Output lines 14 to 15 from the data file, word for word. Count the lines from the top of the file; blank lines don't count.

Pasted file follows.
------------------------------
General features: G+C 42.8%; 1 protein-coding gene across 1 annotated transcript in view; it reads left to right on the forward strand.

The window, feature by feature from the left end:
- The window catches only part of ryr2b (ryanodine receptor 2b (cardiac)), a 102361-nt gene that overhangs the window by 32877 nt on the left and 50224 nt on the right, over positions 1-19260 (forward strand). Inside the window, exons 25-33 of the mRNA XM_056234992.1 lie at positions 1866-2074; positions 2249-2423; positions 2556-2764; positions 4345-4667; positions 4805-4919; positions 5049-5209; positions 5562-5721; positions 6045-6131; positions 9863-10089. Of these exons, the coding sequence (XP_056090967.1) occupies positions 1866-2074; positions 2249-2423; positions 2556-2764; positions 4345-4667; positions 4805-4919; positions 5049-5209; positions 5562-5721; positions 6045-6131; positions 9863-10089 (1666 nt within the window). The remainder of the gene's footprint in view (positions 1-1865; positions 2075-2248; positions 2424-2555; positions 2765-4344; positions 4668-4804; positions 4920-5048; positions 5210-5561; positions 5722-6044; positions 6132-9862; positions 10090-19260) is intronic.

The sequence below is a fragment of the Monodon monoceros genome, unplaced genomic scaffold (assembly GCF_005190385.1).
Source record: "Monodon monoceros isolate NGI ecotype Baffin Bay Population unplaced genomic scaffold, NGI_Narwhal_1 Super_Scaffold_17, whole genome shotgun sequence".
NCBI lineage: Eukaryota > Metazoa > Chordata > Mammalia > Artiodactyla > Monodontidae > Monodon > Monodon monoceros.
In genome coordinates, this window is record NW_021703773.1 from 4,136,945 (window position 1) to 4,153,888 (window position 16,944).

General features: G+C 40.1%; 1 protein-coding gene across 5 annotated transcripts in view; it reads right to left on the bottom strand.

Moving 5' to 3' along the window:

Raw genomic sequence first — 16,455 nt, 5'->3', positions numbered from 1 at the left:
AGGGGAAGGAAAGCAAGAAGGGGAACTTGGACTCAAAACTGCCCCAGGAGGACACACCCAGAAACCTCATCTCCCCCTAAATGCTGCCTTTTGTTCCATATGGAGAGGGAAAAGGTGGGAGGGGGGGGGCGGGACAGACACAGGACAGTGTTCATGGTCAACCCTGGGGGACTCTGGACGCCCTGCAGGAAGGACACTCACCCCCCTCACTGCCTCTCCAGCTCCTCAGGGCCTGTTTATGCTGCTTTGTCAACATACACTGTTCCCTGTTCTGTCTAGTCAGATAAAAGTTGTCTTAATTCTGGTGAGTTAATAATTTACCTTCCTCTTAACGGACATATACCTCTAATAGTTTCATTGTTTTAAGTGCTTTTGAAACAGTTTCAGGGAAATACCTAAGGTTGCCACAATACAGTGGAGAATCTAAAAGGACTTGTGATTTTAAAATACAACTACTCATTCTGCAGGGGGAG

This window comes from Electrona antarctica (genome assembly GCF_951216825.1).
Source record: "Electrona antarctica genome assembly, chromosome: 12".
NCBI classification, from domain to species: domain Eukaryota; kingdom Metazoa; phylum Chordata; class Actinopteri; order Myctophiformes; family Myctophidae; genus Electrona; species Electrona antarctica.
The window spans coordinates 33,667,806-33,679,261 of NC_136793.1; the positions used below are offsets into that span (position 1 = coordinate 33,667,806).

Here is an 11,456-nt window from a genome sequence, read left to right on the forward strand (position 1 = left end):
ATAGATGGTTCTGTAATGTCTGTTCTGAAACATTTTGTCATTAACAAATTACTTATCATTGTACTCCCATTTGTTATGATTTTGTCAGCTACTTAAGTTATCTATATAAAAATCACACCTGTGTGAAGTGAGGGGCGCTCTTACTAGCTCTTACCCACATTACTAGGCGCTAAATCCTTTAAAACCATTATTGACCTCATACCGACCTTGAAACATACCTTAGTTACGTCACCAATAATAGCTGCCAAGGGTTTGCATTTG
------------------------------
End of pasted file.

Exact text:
NCBI classification, from domain to species: domain Eukaryota; kingdom Metazoa; phylum Chordata; class Actinopteri; order Myctophiformes; family Myctophidae; genus Electrona; species Electrona antarctica.
The window spans coordinates 33,667,806-33,679,261 of NC_136793.1; the positions used below are offsets into that span (position 1 = coordinate 33,667,806).